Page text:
Demanding timelines, polygraphs, STD tests, NC, etc. of the WS will tell the BS something about whether or not the WS is a good candidate for R, but it doesn't help the BS heal from the feelings that come with being betrayed.
Talking with a lawyer may help a BS decide between D & R, but it doesn't help the BS heal.
Looking for an IC who is a trauma specialist may work out well, but having watched lots of therapists work with clients (they give demos at conferences), I am confident that some therapists over-hype themselves, and some don't.
Actually I think I point out the same thing all the time. We're saying the same thing here. The "DIY kit" of initial steps for a newly betrayed spouse are not an incantation. They aren't magic. Nor am I looking for a magical formula myself. That said, I think most would agree that these steps are fairly SOP. Of course, some situations might have distinctives that would lead an individual to leave out certain steps, but I can't think of very many situations I've seen here where that would typically be the case. There are always exceptions. The initial steps a betrayed spouse can and should take are important for placing a betrayed spouse in the driver's seat, restoring some of their agency and autonomy and putting them in a much better position to heal. Again, frankly I'm surprised these steps are even debated anymore.
Lastly insofar as my own motives here, they aren't actually that important. I've noticed a repeated attempt to stray into my motives for positing here on SI. That's a form of the genetic fallacy. But regardless, my motives are the same as everyone else here: figuring this out and hopefully helping others figure this out. I find the lack of intellectual curiosity about these subjects odd; I myself am very curious about what's going on here, what's the dynamic, what's happening in the brain chemically and neurologically, what is the endocrinal impact, what's the impact on the nervous system, what else is happening in the body, what are the long-term outcomes, and much much more. I feel I've only scratched the surface. Lacking curiosity about such things, in my view, is a bit like suffering from a major illness and having no interest in finding about it at all -- but merely turning oneself over to medical practitioners and having a strange listlessness about what is actually happening. That seems foreign to me, but as the kids like to say these days, "you do you."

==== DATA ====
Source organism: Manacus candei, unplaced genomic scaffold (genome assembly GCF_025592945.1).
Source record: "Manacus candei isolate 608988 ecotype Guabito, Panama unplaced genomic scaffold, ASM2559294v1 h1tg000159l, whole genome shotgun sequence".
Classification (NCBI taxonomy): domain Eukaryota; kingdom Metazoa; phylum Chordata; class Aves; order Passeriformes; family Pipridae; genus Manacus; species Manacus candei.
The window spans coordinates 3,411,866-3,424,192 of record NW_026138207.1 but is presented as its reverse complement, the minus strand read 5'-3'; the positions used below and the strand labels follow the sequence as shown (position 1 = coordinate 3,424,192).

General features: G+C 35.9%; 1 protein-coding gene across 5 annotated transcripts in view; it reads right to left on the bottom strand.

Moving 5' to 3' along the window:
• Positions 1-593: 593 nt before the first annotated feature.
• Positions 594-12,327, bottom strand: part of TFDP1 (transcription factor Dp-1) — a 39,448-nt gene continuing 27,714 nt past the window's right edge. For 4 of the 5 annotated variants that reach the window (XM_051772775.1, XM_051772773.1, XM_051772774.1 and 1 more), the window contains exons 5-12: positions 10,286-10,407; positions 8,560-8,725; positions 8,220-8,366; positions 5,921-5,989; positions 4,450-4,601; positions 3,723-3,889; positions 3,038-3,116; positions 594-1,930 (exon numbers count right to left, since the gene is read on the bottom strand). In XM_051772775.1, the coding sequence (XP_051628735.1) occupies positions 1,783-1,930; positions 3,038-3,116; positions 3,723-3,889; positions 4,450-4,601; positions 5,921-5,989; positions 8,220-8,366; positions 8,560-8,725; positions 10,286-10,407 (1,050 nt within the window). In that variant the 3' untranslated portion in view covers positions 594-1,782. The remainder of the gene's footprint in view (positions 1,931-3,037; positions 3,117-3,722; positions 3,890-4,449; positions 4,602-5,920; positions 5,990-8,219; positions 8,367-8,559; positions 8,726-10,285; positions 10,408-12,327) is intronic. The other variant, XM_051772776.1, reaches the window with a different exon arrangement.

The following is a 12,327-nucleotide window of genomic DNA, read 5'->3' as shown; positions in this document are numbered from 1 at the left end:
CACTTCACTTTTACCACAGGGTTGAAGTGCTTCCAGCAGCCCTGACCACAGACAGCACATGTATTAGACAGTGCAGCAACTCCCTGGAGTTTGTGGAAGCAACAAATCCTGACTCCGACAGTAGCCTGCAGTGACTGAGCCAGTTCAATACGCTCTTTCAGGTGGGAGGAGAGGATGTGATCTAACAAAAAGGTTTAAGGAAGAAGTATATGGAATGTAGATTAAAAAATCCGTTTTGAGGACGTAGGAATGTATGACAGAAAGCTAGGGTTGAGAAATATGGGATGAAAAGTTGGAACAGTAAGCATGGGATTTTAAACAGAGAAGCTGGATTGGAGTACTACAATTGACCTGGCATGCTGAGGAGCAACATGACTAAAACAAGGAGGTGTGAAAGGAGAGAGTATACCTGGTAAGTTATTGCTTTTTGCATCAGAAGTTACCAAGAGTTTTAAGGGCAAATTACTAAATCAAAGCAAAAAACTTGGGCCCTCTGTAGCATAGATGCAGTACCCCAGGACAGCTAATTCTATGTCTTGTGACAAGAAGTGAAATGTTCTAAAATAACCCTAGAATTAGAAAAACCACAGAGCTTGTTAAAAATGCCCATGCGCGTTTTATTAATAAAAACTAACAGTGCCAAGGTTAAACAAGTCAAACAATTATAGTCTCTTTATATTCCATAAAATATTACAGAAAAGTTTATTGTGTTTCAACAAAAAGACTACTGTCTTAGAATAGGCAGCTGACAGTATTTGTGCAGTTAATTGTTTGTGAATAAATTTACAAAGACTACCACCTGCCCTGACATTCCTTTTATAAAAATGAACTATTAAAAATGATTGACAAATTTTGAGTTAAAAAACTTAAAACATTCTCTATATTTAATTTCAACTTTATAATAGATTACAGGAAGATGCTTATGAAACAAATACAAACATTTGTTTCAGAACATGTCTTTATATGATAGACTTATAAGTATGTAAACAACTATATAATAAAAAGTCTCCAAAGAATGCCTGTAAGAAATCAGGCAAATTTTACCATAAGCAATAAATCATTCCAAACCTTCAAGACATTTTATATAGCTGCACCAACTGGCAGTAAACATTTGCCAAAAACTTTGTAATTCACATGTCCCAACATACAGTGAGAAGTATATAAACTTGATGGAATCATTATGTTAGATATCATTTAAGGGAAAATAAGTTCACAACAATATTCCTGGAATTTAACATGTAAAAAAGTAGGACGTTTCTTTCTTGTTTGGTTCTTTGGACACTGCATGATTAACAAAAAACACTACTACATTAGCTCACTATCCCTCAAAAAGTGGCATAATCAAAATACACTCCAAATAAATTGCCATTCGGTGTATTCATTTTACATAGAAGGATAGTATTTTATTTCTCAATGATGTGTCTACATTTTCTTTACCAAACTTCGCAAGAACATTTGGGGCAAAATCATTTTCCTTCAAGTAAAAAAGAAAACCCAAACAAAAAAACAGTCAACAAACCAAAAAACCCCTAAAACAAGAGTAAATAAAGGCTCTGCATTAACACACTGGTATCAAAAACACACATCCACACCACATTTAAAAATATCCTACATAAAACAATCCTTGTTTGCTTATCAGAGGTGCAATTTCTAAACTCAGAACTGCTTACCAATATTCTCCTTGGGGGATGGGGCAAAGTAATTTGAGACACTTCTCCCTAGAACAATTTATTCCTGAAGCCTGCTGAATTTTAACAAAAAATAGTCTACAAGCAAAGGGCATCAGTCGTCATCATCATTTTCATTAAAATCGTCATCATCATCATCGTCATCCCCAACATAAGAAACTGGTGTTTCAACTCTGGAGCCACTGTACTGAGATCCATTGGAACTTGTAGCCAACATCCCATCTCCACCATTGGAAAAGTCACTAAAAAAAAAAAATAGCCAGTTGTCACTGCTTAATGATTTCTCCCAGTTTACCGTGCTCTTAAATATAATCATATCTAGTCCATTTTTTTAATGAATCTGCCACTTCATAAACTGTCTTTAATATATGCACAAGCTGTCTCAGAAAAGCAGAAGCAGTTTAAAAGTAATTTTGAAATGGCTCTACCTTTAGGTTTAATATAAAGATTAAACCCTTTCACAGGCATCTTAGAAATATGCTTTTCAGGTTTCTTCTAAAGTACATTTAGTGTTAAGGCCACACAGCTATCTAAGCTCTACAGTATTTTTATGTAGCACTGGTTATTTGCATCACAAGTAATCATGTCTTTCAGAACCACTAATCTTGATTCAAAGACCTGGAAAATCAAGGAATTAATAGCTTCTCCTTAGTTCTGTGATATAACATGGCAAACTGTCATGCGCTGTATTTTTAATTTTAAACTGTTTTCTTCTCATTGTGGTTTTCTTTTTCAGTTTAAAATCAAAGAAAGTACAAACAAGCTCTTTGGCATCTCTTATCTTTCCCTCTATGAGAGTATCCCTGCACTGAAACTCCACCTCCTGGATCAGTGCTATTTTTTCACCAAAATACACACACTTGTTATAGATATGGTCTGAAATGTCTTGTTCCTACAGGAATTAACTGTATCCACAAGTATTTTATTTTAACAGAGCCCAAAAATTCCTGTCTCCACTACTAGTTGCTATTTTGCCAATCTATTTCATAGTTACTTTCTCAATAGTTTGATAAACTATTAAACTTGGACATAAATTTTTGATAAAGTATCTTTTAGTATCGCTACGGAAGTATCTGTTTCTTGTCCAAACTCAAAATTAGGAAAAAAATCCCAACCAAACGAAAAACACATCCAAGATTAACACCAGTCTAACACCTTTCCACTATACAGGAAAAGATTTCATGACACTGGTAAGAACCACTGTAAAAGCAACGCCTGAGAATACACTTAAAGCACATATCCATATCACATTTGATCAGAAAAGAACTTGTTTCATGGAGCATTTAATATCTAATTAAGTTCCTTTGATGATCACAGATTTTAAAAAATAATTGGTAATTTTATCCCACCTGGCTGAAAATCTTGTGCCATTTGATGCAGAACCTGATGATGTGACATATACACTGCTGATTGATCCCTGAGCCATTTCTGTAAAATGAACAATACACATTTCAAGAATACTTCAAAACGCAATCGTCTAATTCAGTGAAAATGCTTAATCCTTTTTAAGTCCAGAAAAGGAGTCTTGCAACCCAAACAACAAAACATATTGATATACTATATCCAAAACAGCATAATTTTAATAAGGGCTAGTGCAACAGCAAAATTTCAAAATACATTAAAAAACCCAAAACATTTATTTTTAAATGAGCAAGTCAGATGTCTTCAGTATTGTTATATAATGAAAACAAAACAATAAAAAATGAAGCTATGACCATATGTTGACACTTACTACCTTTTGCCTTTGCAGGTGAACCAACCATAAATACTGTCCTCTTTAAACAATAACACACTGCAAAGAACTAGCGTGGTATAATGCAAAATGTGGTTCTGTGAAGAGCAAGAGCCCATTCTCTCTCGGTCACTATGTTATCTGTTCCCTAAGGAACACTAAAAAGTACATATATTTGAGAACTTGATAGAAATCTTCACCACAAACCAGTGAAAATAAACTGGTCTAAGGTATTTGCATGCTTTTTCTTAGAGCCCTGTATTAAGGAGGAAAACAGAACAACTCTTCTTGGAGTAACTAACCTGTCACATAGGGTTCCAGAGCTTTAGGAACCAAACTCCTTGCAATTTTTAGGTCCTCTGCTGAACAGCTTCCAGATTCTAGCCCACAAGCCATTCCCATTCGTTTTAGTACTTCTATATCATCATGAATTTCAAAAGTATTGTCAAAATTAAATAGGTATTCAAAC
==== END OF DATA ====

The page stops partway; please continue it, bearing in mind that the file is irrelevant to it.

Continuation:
Having this interest, diving into it, writing about it, talking about it, discussing what common steps can help newly betrayed spouses regain their own footing ... well, I'm sorry but this isn't about finding a magical combination of words or ideas. It is about learning, seeking to understand and finding out what works and what doesn't work. That's why, for example, SI essentially has landed on a standard piece of advice to avoid MC after D-Day, at least in the short term. Because a large enough crowdsourced contingent wrote consistently about negative experiences with marital counselors who sought to save "the marriage" and privileged that over dealing with the actual toxicity and fallout and trauma from the adultery itself. If we hadn't been curious and compared notes and sought to understand, it's unlikely this type of wisdom would have developed.
You write about safety.
When I hear safety, I think about physical safety. Relatively few of us are in physical danger on and after d-day. I sure wasn't. I probably thought of hitting my W, but I didn't. Neither of us was in physical danger. I knew our M was shaky. I knew my life as I knew it was gone. But neither of us was in danger of immediate physical harm.